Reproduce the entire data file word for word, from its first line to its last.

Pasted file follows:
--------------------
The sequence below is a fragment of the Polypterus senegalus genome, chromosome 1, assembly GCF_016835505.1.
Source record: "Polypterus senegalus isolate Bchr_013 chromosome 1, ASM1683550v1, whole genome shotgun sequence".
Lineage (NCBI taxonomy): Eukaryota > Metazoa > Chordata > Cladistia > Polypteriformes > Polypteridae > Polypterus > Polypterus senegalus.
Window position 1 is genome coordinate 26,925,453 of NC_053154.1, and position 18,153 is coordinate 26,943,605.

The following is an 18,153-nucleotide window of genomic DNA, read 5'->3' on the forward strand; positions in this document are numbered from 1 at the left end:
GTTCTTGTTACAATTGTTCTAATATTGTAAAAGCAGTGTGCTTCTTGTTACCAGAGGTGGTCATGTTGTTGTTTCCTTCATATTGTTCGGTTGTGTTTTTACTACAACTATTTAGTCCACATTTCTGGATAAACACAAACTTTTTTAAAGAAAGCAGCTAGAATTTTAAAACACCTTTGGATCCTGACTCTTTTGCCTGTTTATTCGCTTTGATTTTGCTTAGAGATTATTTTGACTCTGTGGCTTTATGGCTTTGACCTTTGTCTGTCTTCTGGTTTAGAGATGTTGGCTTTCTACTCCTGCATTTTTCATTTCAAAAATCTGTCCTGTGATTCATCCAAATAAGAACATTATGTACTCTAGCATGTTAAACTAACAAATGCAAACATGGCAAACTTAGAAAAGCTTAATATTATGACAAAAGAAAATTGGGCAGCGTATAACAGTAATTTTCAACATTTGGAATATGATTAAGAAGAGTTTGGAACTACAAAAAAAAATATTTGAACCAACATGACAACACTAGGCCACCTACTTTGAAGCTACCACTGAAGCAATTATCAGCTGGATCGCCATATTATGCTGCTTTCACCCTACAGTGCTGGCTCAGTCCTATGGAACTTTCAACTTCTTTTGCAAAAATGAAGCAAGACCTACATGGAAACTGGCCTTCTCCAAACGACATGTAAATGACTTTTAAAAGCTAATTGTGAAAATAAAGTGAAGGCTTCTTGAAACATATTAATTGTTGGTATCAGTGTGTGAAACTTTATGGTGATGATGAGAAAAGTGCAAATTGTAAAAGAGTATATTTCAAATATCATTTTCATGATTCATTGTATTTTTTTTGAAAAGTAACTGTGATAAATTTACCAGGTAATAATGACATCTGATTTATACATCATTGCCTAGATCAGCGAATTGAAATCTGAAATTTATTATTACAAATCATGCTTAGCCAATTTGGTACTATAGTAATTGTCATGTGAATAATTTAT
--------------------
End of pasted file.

The sequence below is a fragment of the Polypterus senegalus genome, chromosome 1, assembly GCF_016835505.1.
Source record: "Polypterus senegalus isolate Bchr_013 chromosome 1, ASM1683550v1, whole genome shotgun sequence".
Lineage (NCBI taxonomy): Eukaryota > Metazoa > Chordata > Cladistia > Polypteriformes > Polypteridae > Polypterus > Polypterus senegalus.
Window position 1 is genome coordinate 26,925,453 of NC_053154.1, and position 18,153 is coordinate 26,943,605.

The following is an 18,153-nucleotide window of genomic DNA, read 5'->3' on the forward strand; positions in this document are numbered from 1 at the left end:
GTTCTTGTTACAATTGTTCTAATATTGTAAAAGCAGTGTGCTTCTTGTTACCAGAGGTGGTCATGTTGTTGTTTCCTTCATATTGTTCGGTTGTGTTTTTACTACAACTATTTAGTCCACATTTCTGGATAAACACAAACTTTTTTAAAGAAAGCAGCTAGAATTTTAAAACACCTTTGGATCCTGACTCTTTTGCCTGTTTATTCGCTTTGATTTTGCTTAGAGATTATTTTGACTCTGTGGCTTTATGGCTTTGACCTTTGTCTGTCTTCTGGTTTAGAGATGTTGGCTTTCTACTCCTGCATTTTTCATTTCAAAAATCTGTCCTGTGATTCATCCAAATAAGAACATTATGTACTCTAGCATGTTAAACTAACAAATGCAAACATGGCAAACTTAGAAAAGCTTAATATTATGACAAAAGAAAATTGGGCAGCGTATAACAGTAATTTTCAACATTTGGAATATGATTAAGAAGAGTTTGGAACTACAAAAAAAAATATTTGAACCAACATGACAACACTAGGCCACCTACTTTGAAGCTACCACTGAAGCAATTATCAGCTGGATCGCCATATTATGCTGCTTTCACCCTACAGTGCTGGCTCAGTCCTATGGAACTTTCAACTTCTTTTGCAAAAATGAAGCAAGACCTACATGGAAACTGGCCTTCTCCAAACGACATGTAAATGACTTTTAAAAGCTAATTGTGAAAATAAAGTGAAGGCTTCTTGAAACATATTAATTGTTGGTATCAGTGTGTGAAACTTTATGGTGATGATGAGAAAAGTGCAAATTGTAAAAGAGTATATTTCAAATATCATTTTCATGATTCATTGTATTTTTTTTGAAAAGTAACTGTGATAAATTTACCAGGTAATAATGACATCTGATTTATACATCATTGCCTAGATCAGCGAATTGAAATCTGAAATTTATTATTACAAATCATGCTTAGCCAATTTGGTACTATAGTAATTGTCATGTGAATAATTTAT